Defendant was charged with violating all of the conditions of his suspension of sentence (except engaging in domestic violence), and he admitted all violations. He had made no effort whatsoever to comply. Considering the multiplicity and nature of the violations, and considering that defendant was not a first offender for whom a presumption against imprisonment would apply, State v. Zeliff, 236 N.J. Super. 166, 172 (App. Div. 1989), the trial judge did not abuse his discretion by revoking defendant's suspension of sentence.

The remaining issue for our consideration is the propriety of the length of the State Prison sentence imposed. For defendant's third-degree crime the range is three to five years. N.J.S. A. 2C:43-6a(3). The presumptive term is four years. N.J.S.A. 2C:44-1f(1)(d). At defendant's initial sentencing proceeding, the judge found the applicability of three aggravating factors, the risk that defendant would commit another offense (N.J.S.A. 2C:44-1a(3)), the extent of defendant's prior criminal record and the seriousness of the offenses of which he has been convicted (N.J.S.A. 2C:44-1a(6)), and the need for deterrence (N.J.S.A. 2C:44-1a(9)). He found no mitigating factors. When imposing sentence after defendant's violations, the judge found the same factors present, and, based upon the substantial preponderance of aggravating factors, imposed a maximum five year prison sentence.

No reported opinion has set forth guidelines for sentencing upon a revocation of a suspension of imposition of sentence. We think it clear that the Code treats a probationary sentence and the suspension of imposition of sentence, and their consequences, similarly. See, e.g., N.J.S.A. 2C:45-1a, b, c, f; N.J.S.A. 2C:45-2; N.J.S.A. 2C:45-3; N.J.S.A. 2C:45-4. See also R. 3:21-7. Similar treatment upon revocation is logical and consistent with the Code's general purpose of promoting uniformity in sentencing in light of the conceptual similarity between the two sentencing alternatives. As we have previously noted, suspension of imposition of sentence, although not so denominated, effectively establishes an unsupervised or non- reporting probation, subject to conditions, and further conditioned (as is probation) upon not re-offending. N.J.S.A. 2C:45-3a(4). An offender for whom imposition of sentence has been suspended should face no harsher consequences for violation than one who has been sentenced to probation.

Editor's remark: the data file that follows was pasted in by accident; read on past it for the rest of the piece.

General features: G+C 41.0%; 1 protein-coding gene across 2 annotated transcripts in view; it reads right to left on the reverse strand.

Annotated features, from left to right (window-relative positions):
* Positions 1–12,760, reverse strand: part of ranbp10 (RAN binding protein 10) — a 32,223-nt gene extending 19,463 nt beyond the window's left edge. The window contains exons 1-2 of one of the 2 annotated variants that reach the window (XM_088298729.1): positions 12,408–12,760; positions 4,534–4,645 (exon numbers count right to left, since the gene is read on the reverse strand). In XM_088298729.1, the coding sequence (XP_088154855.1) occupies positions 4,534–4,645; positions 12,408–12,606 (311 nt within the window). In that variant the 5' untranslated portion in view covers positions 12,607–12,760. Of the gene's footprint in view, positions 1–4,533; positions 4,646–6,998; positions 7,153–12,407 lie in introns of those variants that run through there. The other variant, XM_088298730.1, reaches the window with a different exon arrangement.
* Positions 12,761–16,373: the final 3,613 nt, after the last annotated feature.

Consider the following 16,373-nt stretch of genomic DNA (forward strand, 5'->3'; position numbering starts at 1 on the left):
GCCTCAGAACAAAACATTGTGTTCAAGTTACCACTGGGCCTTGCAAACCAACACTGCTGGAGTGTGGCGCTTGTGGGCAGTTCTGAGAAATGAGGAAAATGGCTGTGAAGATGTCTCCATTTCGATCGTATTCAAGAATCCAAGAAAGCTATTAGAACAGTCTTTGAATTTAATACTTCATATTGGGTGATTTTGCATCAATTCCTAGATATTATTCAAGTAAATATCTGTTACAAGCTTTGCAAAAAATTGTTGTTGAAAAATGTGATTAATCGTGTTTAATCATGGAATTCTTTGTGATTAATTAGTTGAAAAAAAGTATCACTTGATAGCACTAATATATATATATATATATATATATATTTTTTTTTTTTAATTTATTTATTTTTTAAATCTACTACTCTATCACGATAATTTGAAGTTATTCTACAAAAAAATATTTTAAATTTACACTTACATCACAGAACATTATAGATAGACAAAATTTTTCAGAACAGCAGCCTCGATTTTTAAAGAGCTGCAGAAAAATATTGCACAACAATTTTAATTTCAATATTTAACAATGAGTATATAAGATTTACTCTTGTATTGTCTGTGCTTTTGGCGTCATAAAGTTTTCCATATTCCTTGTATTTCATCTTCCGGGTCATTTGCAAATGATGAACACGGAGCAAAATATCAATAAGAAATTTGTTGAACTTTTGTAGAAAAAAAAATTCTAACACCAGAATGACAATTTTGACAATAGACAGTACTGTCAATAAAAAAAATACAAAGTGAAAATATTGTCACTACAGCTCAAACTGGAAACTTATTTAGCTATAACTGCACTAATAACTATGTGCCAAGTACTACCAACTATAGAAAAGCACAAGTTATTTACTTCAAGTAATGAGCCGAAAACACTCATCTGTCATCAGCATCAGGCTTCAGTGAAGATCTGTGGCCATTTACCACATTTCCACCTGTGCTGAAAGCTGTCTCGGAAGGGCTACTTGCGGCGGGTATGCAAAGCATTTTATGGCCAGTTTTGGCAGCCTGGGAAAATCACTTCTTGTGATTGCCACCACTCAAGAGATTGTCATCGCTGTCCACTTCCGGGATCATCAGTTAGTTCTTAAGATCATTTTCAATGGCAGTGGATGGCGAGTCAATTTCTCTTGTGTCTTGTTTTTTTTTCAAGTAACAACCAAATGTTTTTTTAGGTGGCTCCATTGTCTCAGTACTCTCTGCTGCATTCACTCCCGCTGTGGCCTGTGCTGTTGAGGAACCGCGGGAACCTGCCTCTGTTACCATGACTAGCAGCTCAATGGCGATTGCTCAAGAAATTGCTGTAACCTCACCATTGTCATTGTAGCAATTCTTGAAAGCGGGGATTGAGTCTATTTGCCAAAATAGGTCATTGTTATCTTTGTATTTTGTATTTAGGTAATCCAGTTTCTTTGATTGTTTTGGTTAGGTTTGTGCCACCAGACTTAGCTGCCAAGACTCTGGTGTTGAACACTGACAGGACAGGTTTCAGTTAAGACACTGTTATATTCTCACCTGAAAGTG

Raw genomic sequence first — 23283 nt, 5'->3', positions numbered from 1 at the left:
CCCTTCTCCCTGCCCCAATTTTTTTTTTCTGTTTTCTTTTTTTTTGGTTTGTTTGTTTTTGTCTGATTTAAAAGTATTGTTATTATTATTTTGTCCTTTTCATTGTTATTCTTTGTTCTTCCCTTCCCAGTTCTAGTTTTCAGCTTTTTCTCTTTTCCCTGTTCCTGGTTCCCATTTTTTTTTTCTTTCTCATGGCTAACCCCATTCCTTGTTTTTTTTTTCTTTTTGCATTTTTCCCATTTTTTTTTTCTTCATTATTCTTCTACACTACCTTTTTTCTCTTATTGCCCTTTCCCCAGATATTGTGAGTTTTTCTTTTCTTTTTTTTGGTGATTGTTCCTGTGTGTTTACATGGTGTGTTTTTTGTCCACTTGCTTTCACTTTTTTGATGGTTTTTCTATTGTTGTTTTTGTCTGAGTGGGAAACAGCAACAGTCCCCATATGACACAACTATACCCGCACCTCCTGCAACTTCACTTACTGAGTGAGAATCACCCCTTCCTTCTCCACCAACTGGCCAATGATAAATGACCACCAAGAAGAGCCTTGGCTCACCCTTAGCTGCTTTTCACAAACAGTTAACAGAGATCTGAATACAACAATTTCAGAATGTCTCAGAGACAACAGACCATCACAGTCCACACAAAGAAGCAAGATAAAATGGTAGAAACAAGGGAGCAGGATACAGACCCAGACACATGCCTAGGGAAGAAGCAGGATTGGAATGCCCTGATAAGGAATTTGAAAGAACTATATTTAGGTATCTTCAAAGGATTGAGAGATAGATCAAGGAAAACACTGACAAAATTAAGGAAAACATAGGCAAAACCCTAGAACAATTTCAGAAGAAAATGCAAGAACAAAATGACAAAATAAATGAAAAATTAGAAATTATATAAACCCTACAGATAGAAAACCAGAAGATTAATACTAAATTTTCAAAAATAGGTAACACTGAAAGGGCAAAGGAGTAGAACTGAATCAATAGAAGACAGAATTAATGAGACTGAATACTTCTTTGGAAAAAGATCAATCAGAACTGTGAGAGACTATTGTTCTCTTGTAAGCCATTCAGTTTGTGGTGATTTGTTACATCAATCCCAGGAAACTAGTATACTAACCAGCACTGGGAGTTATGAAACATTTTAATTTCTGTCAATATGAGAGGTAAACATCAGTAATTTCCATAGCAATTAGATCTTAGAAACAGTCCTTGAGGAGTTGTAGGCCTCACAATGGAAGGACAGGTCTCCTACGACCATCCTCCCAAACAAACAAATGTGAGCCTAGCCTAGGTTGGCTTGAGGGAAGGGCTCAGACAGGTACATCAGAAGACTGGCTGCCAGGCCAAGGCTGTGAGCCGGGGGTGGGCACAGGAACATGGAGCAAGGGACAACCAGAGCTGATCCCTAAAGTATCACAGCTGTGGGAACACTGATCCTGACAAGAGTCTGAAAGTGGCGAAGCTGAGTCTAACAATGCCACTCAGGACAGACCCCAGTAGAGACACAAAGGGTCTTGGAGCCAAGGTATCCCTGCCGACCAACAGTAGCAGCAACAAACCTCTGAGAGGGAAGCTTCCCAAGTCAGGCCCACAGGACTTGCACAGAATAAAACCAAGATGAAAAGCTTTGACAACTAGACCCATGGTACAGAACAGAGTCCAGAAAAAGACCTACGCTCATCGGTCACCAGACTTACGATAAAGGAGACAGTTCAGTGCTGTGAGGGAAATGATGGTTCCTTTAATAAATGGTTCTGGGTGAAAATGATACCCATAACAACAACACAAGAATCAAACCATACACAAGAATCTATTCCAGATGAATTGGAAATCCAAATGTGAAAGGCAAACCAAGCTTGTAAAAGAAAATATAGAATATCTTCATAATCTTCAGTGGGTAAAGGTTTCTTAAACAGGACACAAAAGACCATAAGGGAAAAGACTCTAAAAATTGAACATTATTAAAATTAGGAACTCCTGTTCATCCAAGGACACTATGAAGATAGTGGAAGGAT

We conclude, therefore, that the same guidelines that apply to resentencing upon a violation of probation should apply to sentencing upon a violation of suspension of sentence. See State v. Baylass, 114 N.J. 169 (1989); State v. Molina, 114 N.J. 181 (1989). This requires a reconsideration and rebalancing of aggravating and mitigating factors after deletion of or diminution in weight attributable to any mitigating factors affected by the violation. State v. Baylass, supra, 114 N.J. at 177. In Baylass the Court admonished, "We anticipate that it will be a rare case in which the balance of the original aggravating factors and surviving mitigating factors weigh in favor of a term of imprisonment greater than the presumptive sentence or of a period of parole ineligibility." Id. at 178. This is a recognition that an offender initially deemed suitable for a non-State Prison sentence is highly unlikely to warrant a greater than presumptive flat sentence even after adjustment of any applicable mitigating factors.

Here, the trial judge initially found no mitigating factors. This finding is not supported by the record. Defendant's offense consisted of the possession of a single baggie containing .33 grams of cocaine. Defendant's conduct in committing this offense neither caused nor threatened serious harm nor did he contemplate that it would. These mitigating factors, N.J.S.A. 2C:44-1b(1) and (2), apply. See State v. Molina, supra, 114 N.J. at 185. These factors, relating to the seriousness of the offense rather than the background and character of the offender, are entitled to substantial weight. These factors are unaffected by the violations of the suspension of sentence. Ibid. While defendant's prior record is extensive, his only three convictions for indictable offenses, sentenced on two dates, are somewhat remote in time (1988-1991), and his remaining convictions (approximately ten) are for disorderly offenses.

Under these circumstances, we exercise original jurisdiction and determine that the aggravating and mitigating factors, on qualitative analysis, are approximately equal in weight, and this unremarkable case is not one of those rare cases warranting a greater than presumptive sentence upon defendant's violation of suspension of sentence. Accordingly, we remand for entry of an amended judgment of conviction imposing a four year New Jersey State Prison sentence.

The judgment for revocation of defendant's suspension of sentence is affirmed; the sentence thereunder is reversed and the matter is remanded for entry of an amended judgment of conviction consistent with this opinion.